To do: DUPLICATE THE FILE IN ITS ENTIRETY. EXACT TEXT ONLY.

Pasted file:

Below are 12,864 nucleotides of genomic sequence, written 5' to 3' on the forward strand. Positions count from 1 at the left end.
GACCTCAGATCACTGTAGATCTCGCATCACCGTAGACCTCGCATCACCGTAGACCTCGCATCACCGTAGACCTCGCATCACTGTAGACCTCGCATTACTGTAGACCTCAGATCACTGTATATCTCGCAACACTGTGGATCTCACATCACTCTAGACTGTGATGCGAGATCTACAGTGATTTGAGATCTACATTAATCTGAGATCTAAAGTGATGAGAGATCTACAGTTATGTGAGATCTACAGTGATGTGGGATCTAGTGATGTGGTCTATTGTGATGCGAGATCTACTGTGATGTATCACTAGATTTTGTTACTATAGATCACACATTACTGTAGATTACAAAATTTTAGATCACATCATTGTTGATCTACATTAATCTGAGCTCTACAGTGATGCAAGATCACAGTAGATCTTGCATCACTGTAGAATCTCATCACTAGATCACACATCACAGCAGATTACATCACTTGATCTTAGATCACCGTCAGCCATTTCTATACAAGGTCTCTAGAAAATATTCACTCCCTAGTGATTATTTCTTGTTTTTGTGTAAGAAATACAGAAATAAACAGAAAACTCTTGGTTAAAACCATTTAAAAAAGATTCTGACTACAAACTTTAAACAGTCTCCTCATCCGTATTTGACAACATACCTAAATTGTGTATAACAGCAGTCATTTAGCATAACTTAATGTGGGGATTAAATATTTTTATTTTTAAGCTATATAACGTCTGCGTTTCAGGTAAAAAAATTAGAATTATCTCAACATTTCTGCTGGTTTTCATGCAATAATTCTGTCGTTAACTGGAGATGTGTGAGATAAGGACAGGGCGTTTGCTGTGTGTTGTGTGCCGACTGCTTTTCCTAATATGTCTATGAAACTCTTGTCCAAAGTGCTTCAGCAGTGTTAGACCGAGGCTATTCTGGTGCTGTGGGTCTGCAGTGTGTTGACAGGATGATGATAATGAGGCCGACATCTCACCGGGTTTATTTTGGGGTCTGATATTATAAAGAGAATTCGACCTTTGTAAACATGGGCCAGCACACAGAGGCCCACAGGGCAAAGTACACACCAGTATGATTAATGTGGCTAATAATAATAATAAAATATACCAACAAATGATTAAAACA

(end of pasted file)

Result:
Below are 12,864 nucleotides of genomic sequence, written 5' to 3' on the forward strand. Positions count from 1 at the left end.
GACCTCAGATCACTGTAGATCTCGCATCACCGTAGACCTCGCATCACCGTAGACCTCGCATCACCGTAGACCTCGCATCACTGTAGACCTCGCATTACTGTAGACCTCAGATCACTGTATATCTCGCAACACTGTGGATCTCACATCACTCTAGACTGTGATGCGAGATCTACAGTGATTTGAGATCTACATTAATCTGAGATCTAAAGTGATGAGAGATCTACAGTTATGTGAGATCTACAGTGATGTGGGATCTAGTGATGTGGTCTATTGTGATGCGAGATCTACTGTGATGTATCACTAGATTTTGTTACTATAGATCACACATTACTGTAGATTACAAAATTTTAGATCACATCATTGTTGATCTACATTAATCTGAGCTCTACAGTGATGCAAGATCACAGTAGATCTTGCATCACTGTAGAATCTCATCACTAGATCACACATCACAGCAGATTACATCACTTGATCTTAGATCACCGTCAGCCATTTCTATACAAGGTCTCTAGAAAATATTCACTCCCTAGTGATTATTTCTTGTTTTTGTGTAAGAAATACAGAAATAAACAGAAAACTCTTGGTTAAAACCATTTAAAAAAGATTCTGACTACAAACTTTAAACAGTCTCCTCATCCGTATTTGACAACATACCTAAATTGTGTATAACAGCAGTCATTTAGCATAACTTAATGTGGGGATTAAATATTTTTATTTTTAAGCTATATAACGTCTGCGTTTCAGGTAAAAAAATTAGAATTATCTCAACATTTCTGCTGGTTTTCATGCAATAATTCTGTCGTTAACTGGAGATGTGTGAGATAAGGACAGGGCGTTTGCTGTGTGTTGTGTGCCGACTGCTTTTCCTAATATGTCTATGAAACTCTTGTCCAAAGTGCTTCAGCAGTGTTAGACCGAGGCTATTCTGGTGCTGTGGGTCTGCAGTGTGTTGACAGGATGATGATAATGAGGCCGACATCTCACCGGGTTTATTTTGGGGTCTGATATTATAAAGAGAATTCGACCTTTGTAAACATGGGCCAGCACACAGAGGCCCACAGGGCAAAGTACACACCAGTATGATTAATGTGGCTAATAATAATAATAAAATATACCAACAAATGATTAAAACA